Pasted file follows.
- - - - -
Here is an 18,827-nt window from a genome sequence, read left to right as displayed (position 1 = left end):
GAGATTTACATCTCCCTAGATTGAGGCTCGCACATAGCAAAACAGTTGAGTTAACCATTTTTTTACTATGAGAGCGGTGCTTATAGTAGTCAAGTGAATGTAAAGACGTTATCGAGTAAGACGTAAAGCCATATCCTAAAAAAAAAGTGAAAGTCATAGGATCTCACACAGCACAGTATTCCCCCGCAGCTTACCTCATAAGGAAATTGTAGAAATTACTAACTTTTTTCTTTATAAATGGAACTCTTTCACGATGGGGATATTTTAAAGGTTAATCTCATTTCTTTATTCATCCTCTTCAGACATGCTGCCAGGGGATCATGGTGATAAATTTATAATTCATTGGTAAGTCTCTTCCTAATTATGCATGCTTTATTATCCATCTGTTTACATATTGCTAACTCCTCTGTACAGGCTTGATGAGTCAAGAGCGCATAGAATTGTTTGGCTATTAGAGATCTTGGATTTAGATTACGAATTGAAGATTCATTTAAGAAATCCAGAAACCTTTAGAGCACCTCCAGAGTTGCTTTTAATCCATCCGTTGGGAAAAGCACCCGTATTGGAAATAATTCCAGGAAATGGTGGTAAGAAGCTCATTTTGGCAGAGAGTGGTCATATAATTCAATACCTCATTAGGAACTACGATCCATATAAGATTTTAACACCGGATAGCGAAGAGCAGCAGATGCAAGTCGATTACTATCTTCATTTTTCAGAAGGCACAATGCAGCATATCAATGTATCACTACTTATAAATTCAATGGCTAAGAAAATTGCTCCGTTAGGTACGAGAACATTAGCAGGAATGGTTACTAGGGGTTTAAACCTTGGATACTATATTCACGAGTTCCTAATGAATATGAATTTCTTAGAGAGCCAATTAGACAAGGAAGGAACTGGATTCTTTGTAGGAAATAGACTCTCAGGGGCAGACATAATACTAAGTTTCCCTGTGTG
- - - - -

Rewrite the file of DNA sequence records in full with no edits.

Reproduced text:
Here is an 18,827-nt window from a genome sequence, read left to right as displayed (position 1 = left end):
GAGATTTACATCTCCCTAGATTGAGGCTCGCACATAGCAAAACAGTTGAGTTAACCATTTTTTTACTATGAGAGCGGTGCTTATAGTAGTCAAGTGAATGTAAAGACGTTATCGAGTAAGACGTAAAGCCATATCCTAAAAAAAAAGTGAAAGTCATAGGATCTCACACAGCACAGTATTCCCCCGCAGCTTACCTCATAAGGAAATTGTAGAAATTACTAACTTTTTTCTTTATAAATGGAACTCTTTCACGATGGGGATATTTTAAAGGTTAATCTCATTTCTTTATTCATCCTCTTCAGACATGCTGCCAGGGGATCATGGTGATAAATTTATAATTCATTGGTAAGTCTCTTCCTAATTATGCATGCTTTATTATCCATCTGTTTACATATTGCTAACTCCTCTGTACAGGCTTGATGAGTCAAGAGCGCATAGAATTGTTTGGCTATTAGAGATCTTGGATTTAGATTACGAATTGAAGATTCATTTAAGAAATCCAGAAACCTTTAGAGCACCTCCAGAGTTGCTTTTAATCCATCCGTTGGGAAAAGCACCCGTATTGGAAATAATTCCAGGAAATGGTGGTAAGAAGCTCATTTTGGCAGAGAGTGGTCATATAATTCAATACCTCATTAGGAACTACGATCCATATAAGATTTTAACACCGGATAGCGAAGAGCAGCAGATGCAAGTCGATTACTATCTTCATTTTTCAGAAGGCACAATGCAGCATATCAATGTATCACTACTTATAAATTCAATGGCTAAGAAAATTGCTCCGTTAGGTACGAGAACATTAGCAGGAATGGTTACTAGGGGTTTAAACCTTGGATACTATATTCACGAGTTCCTAATGAATATGAATTTCTTAGAGAGCCAATTAGACAAGGAAGGAACTGGATTCTTTGTAGGAAATAGACTCTCAGGGGCAGACATAATACTAAGTTTCCCTGTGTG